In July 1940, the wives and children of British families in Hong Kong, military and civilian, were compulsorily evacuated, following a plan created by the Hong Kong government in 1939. That plan focused exclusively on the process of evacuation itself, but issues concerning how the women and children should settle in the new country, communication with abandoned husbands, and reuniting families after the war were not considered. In practice, few would ever be addressed. When evacuation came, 3,500 people would simply be dumped in Australia.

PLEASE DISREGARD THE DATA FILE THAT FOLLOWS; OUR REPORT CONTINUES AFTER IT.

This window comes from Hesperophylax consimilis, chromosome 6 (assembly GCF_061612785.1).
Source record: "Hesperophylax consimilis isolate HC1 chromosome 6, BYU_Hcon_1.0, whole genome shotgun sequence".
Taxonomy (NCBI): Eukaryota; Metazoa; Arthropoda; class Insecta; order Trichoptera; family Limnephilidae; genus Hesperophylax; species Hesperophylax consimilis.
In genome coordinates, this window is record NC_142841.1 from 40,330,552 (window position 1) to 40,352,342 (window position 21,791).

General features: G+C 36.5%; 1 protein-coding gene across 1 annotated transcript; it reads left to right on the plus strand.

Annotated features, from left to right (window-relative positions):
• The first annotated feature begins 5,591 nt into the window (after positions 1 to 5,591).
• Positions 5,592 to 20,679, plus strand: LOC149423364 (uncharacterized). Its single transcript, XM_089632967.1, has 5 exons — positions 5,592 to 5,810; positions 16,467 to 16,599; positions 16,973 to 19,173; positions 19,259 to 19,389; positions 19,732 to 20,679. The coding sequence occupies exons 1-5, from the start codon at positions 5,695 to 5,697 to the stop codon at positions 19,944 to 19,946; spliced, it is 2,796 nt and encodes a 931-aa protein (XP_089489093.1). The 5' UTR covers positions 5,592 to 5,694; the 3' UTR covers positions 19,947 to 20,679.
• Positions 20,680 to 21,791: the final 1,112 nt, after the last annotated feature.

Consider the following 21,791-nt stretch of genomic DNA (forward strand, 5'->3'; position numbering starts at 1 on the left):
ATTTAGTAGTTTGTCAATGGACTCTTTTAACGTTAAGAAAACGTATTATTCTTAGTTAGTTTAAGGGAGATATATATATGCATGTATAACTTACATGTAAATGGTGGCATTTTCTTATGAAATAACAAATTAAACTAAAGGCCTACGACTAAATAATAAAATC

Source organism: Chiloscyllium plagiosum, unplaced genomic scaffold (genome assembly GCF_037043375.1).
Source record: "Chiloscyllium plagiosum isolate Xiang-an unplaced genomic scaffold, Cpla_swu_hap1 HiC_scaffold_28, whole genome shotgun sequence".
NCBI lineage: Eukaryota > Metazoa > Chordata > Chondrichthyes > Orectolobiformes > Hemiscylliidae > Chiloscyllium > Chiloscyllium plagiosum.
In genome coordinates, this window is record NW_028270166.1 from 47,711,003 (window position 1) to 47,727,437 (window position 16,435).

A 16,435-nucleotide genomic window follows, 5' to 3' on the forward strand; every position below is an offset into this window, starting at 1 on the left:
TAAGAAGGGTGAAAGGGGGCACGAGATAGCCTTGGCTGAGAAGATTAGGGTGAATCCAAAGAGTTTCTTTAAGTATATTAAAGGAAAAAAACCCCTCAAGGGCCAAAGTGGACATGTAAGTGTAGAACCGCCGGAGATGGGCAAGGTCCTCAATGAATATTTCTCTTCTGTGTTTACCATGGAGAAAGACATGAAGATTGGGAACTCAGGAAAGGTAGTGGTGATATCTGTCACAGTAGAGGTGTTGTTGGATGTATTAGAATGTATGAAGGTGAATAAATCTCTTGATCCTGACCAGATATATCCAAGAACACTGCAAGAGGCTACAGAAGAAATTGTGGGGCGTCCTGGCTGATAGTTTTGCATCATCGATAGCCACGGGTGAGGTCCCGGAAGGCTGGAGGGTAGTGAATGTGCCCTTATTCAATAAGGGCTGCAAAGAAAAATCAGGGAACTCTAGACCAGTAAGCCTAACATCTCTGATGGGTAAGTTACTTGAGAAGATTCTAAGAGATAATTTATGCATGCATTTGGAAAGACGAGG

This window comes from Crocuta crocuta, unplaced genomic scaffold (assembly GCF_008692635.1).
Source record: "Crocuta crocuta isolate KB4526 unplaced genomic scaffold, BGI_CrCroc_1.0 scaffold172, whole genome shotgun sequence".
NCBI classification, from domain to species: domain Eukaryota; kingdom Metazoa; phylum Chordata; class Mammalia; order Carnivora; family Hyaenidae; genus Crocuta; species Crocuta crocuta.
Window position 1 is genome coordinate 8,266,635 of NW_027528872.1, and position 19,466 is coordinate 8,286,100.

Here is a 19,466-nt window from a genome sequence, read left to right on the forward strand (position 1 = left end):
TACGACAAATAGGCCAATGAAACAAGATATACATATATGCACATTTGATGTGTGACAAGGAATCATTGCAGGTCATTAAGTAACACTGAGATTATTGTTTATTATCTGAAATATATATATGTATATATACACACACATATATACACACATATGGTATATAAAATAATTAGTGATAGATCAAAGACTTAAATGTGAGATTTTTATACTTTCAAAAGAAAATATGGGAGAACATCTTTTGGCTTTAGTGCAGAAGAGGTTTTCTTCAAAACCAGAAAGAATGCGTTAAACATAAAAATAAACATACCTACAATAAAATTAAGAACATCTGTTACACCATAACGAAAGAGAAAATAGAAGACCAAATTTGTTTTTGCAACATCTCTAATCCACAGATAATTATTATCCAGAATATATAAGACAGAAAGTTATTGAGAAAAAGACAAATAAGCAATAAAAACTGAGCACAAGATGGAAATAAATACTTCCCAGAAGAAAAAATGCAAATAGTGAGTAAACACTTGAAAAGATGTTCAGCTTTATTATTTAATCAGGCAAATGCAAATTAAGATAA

The experience of the evacuees can be seen as a three-act drama: delivery to Australia creates tension, five years of war and uncertainty intensify it, and resolution comes as war ends. However, that drama, unlike the evacuation plan, did not develop in a vacuum but was embedded in a complex historical, political, and social environment. Based on archival research of official documents, letters and memoirs, and interviews and discussions with more than one hundred evacuees and their families, this book studies the evacuation within that entire context.